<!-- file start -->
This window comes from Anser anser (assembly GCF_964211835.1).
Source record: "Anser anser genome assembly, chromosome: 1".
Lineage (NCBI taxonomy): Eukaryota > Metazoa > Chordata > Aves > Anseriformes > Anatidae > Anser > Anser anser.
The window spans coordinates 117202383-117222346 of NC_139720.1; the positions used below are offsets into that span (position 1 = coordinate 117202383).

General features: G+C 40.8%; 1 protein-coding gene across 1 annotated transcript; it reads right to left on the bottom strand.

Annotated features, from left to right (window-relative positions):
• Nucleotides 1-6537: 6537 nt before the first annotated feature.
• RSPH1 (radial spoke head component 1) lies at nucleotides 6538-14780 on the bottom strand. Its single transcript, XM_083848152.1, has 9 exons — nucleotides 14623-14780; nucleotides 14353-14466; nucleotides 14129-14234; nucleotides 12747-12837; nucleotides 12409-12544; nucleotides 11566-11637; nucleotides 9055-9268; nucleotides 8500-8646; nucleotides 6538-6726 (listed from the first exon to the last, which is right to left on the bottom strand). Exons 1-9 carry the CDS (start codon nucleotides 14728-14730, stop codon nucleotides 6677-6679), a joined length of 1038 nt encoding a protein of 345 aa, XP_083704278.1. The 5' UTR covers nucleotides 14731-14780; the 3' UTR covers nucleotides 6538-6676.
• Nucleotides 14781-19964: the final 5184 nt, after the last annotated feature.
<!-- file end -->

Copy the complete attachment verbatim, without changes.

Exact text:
This window comes from Anser anser (assembly GCF_964211835.1).
Source record: "Anser anser genome assembly, chromosome: 1".
Lineage (NCBI taxonomy): Eukaryota > Metazoa > Chordata > Aves > Anseriformes > Anatidae > Anser > Anser anser.
The window spans coordinates 117202383-117222346 of NC_139720.1; the positions used below are offsets into that span (position 1 = coordinate 117202383).

General features: G+C 40.8%; 1 protein-coding gene across 1 annotated transcript; it reads right to left on the bottom strand.

Annotated features, from left to right (window-relative positions):
• Nucleotides 1-6537: 6537 nt before the first annotated feature.
• RSPH1 (radial spoke head component 1) lies at nucleotides 6538-14780 on the bottom strand. Its single transcript, XM_083848152.1, has 9 exons — nucleotides 14623-14780; nucleotides 14353-14466; nucleotides 14129-14234; nucleotides 12747-12837; nucleotides 12409-12544; nucleotides 11566-11637; nucleotides 9055-9268; nucleotides 8500-8646; nucleotides 6538-6726 (listed from the first exon to the last, which is right to left on the bottom strand). Exons 1-9 carry the CDS (start codon nucleotides 14728-14730, stop codon nucleotides 6677-6679), a joined length of 1038 nt encoding a protein of 345 aa, XP_083704278.1. The 5' UTR covers nucleotides 14731-14780; the 3' UTR covers nucleotides 6538-6676.
• Nucleotides 14781-19964: the final 5184 nt, after the last annotated feature.